nachricht Laser activated gold pyramids could deliver drugs, DNA into cells without harm
24.03.2017 | Harvard John A. Paulson School of Engineering and Applied Sciences

nachricht What does congenital Zika syndrome look like?
24.03.2017 | University of California - San Diego

All articles from Health and Medicine >>>

The most recent press releases about innovation >>>

Die letzten 5 Focus-News des innovations-reports im Überblick:

Im Focus: Giant Magnetic Fields in the Universe

Astronomers from Bonn and Tautenburg in Thuringia (Germany) used the 100-m radio telescope at Effelsberg to observe several galaxy clusters. At the edges of these large accumulations of dark matter, stellar systems (galaxies), hot gas, and charged particles, they found magnetic fields that are exceptionally ordered over distances of many million light years. This makes them the most extended magnetic fields in the universe known so far.

The results will be published on March 22 in the journal „Astronomy & Astrophysics“.

Galaxy clusters are the largest gravitationally bound structures in the universe. With a typical extent of about 10 million light years, i.e. 100 times the...

Im Focus: Tracing down linear ubiquitination

Researchers at the Goethe University Frankfurt, together with partners from the University of Tübingen in Germany and Queen Mary University as well as Francis Crick Institute from London (UK) have developed a novel technology to decipher the secret ubiquitin code.

Ubiquitin is a small protein that can be linked to other cellular proteins, thereby controlling and modulating their functions. The attachment occurs in many...

Im Focus: Perovskite edges can be tuned for optoelectronic performance

Layered 2D material improves efficiency for solar cells and LEDs

In the eternal search for next generation high-efficiency solar cells and LEDs, scientists at Los Alamos National Laboratory and their partners are creating...

Im Focus: Polymer-coated silicon nanosheets as alternative to graphene: A perfect team for nanoelectronics

Silicon nanosheets are thin, two-dimensional layers with exceptional optoelectronic properties very similar to those of graphene. Albeit, the nanosheets are less stable. Now researchers at the Technical University of Munich (TUM) have, for the first time ever, produced a composite material combining silicon nanosheets and a polymer that is both UV-resistant and easy to process. This brings the scientists a significant step closer to industrial applications like flexible displays and photosensors.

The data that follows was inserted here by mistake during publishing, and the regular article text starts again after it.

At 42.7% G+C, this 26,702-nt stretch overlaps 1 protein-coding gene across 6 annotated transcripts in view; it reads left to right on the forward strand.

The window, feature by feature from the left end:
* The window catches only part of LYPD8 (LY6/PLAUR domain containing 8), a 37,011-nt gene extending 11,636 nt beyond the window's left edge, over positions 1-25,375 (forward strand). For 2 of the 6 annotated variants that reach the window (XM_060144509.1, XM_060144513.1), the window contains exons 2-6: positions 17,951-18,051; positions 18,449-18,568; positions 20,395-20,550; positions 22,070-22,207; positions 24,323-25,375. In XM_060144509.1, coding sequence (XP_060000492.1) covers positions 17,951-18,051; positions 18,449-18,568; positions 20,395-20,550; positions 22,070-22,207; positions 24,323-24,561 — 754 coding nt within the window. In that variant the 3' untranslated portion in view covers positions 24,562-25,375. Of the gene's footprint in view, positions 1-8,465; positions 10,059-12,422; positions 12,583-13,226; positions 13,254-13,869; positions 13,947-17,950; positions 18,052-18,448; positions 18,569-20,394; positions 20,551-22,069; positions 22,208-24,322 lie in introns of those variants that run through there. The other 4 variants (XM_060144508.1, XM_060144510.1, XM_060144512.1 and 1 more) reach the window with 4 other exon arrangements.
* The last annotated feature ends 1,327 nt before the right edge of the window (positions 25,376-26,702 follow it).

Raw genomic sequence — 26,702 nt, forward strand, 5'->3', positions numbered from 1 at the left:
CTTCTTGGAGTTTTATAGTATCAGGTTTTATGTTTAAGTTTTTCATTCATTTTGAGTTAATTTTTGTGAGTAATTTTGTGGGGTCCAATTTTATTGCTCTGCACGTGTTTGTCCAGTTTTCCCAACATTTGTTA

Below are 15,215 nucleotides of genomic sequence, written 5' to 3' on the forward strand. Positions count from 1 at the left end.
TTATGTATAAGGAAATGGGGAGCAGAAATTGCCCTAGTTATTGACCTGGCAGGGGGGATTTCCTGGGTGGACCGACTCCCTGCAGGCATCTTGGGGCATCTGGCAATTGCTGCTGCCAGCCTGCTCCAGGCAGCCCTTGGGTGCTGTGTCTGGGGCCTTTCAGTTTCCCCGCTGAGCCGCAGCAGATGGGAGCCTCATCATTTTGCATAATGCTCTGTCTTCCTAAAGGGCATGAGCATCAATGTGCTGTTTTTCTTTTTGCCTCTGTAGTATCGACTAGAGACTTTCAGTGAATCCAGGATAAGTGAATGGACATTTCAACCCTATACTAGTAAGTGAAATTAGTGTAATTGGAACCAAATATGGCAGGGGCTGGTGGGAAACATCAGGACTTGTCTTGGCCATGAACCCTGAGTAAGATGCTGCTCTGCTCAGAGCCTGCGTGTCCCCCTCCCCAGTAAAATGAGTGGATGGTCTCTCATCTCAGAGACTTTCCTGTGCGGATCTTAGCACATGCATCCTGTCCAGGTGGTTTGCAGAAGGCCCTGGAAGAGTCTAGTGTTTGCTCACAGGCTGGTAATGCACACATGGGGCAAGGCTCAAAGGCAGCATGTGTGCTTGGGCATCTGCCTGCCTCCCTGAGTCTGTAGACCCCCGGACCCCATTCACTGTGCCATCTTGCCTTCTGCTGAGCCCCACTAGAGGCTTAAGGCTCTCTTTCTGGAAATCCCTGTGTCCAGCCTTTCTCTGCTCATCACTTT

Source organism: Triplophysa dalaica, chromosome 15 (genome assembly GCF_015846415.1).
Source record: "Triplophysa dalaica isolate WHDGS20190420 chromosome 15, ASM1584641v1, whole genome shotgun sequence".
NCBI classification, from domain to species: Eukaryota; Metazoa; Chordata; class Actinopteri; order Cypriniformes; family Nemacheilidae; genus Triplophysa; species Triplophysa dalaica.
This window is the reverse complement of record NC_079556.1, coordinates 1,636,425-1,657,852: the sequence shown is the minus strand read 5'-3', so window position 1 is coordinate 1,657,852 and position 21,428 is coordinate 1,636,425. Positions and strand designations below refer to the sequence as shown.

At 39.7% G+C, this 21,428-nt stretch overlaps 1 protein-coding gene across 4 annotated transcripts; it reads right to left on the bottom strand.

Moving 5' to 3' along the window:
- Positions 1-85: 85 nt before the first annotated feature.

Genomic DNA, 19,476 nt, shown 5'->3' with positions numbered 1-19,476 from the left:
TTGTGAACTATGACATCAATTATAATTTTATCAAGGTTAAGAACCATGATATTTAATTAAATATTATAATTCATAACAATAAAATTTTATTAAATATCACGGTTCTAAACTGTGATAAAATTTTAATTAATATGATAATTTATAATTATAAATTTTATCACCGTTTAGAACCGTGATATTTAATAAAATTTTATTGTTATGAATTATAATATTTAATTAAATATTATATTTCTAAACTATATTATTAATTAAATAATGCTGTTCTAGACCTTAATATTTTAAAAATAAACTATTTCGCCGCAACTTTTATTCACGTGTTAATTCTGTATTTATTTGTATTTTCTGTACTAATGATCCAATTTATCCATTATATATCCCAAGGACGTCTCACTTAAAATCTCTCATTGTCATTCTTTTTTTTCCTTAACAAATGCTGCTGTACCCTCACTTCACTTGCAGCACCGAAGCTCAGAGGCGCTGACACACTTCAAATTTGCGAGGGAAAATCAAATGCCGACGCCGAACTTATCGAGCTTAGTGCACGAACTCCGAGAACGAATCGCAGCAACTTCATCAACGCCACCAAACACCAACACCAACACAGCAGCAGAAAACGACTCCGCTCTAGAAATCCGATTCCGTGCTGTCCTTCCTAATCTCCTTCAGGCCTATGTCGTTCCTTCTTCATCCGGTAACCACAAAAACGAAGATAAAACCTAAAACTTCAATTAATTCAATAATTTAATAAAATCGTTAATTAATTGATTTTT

Silicon nanosheets are thin, two-dimensional layers with exceptional optoelectronic properties very similar to those of graphene. Albeit, the nanosheets are...

Im Focus: Researchers Imitate Molecular Crowding in Cells

Enzymes behave differently in a test tube compared with the molecular scrum of a living cell. Chemists from the University of Basel have now been able to simulate these confined natural conditions in artificial vesicles for the first time. As reported in the academic journal Small, the results are offering better insight into the development of nanoreactors and artificial organelles.

Enzymes behave differently in a test tube compared with the molecular scrum of a living cell. Chemists from the University of Basel have now been able to...

All Focus news of the innovation-report >>>

Anzeige

Anzeige

Event News

International Land Use Symposium ILUS 2017: Call for Abstracts and Registration open

20.03.2017 | Event News

CONNECT 2017: International congress on connective tissue

14.03.2017 | Event News

ICTM Conference: Turbine Construction between Big Data and Additive Manufacturing

07.03.2017 | Event News

 
Latest News

Argon is not the 'dope' for metallic hydrogen

24.03.2017 | Materials Sciences

Astronomers find unexpected, dust-obscured star formation in distant galaxy

24.03.2017 | Physics and Astronomy

Gravitational wave kicks monster black hole out of galactic core

24.03.2017 | Physics and Astronomy

VideoLinks
B2B-VideoLinks
More VideoLinks >>>